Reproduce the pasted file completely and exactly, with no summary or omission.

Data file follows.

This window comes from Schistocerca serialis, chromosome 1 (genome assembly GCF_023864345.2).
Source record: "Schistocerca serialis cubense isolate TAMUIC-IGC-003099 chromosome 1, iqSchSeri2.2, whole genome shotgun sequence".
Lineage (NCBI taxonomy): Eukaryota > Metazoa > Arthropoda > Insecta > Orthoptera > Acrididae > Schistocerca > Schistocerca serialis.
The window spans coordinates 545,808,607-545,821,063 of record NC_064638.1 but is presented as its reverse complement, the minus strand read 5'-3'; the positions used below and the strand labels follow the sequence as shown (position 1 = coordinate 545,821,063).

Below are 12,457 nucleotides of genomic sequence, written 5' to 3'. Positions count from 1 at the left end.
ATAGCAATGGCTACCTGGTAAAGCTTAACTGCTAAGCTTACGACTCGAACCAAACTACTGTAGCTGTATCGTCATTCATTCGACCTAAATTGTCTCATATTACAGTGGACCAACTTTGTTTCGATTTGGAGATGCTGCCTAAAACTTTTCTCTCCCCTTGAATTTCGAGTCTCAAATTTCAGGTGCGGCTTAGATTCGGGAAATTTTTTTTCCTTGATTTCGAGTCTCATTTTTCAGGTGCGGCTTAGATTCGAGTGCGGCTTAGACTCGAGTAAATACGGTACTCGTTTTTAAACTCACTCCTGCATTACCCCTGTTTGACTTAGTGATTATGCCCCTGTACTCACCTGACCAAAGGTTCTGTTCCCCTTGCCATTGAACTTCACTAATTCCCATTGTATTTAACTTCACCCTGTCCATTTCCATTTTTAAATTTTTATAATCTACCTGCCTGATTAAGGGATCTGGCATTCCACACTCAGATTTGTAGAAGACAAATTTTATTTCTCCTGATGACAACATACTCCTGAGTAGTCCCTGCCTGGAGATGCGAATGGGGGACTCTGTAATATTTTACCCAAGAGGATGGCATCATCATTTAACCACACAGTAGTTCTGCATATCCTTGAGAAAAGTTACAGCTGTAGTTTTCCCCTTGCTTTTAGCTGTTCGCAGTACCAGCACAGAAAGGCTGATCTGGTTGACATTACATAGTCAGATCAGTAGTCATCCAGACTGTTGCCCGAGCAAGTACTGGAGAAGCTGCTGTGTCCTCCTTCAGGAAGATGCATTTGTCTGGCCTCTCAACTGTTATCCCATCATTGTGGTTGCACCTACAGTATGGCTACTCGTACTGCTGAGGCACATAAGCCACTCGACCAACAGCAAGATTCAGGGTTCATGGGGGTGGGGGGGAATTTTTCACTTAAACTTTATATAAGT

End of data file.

This window comes from Schistocerca serialis, chromosome 1 (genome assembly GCF_023864345.2).
Source record: "Schistocerca serialis cubense isolate TAMUIC-IGC-003099 chromosome 1, iqSchSeri2.2, whole genome shotgun sequence".
Lineage (NCBI taxonomy): Eukaryota > Metazoa > Arthropoda > Insecta > Orthoptera > Acrididae > Schistocerca > Schistocerca serialis.
The window spans coordinates 545,808,607-545,821,063 of record NC_064638.1 but is presented as its reverse complement, the minus strand read 5'-3'; the positions used below and the strand labels follow the sequence as shown (position 1 = coordinate 545,821,063).

Below are 12,457 nucleotides of genomic sequence, written 5' to 3'. Positions count from 1 at the left end.
ATAGCAATGGCTACCTGGTAAAGCTTAACTGCTAAGCTTACGACTCGAACCAAACTACTGTAGCTGTATCGTCATTCATTCGACCTAAATTGTCTCATATTACAGTGGACCAACTTTGTTTCGATTTGGAGATGCTGCCTAAAACTTTTCTCTCCCCTTGAATTTCGAGTCTCAAATTTCAGGTGCGGCTTAGATTCGGGAAATTTTTTTTCCTTGATTTCGAGTCTCATTTTTCAGGTGCGGCTTAGATTCGAGTGCGGCTTAGACTCGAGTAAATACGGTACTCGTTTTTAAACTCACTCCTGCATTACCCCTGTTTGACTTAGTGATTATGCCCCTGTACTCACCTGACCAAAGGTTCTGTTCCCCTTGCCATTGAACTTCACTAATTCCCATTGTATTTAACTTCACCCTGTCCATTTCCATTTTTAAATTTTTATAATCTACCTGCCTGATTAAGGGATCTGGCATTCCACACTCAGATTTGTAGAAGACAAATTTTATTTCTCCTGATGACAACATACTCCTGAGTAGTCCCTGCCTGGAGATGCGAATGGGGGACTCTGTAATATTTTACCCAAGAGGATGGCATCATCATTTAACCACACAGTAGTTCTGCATATCCTTGAGAAAAGTTACAGCTGTAGTTTTCCCCTTGCTTTTAGCTGTTCGCAGTACCAGCACAGAAAGGCTGATCTGGTTGACATTACATAGTCAGATCAGTAGTCATCCAGACTGTTGCCCGAGCAAGTACTGGAGAAGCTGCTGTGTCCTCCTTCAGGAAGATGCATTTGTCTGGCCTCTCAACTGTTATCCCATCATTGTGGTTGCACCTACAGTATGGCTACTCGTACTGCTGAGGCACATAAGCCACTCGACCAACAGCAAGATTCAGGGTTCATGGGGGTGGGGGGGAATTTTTCACTTAAACTTTATATAAGT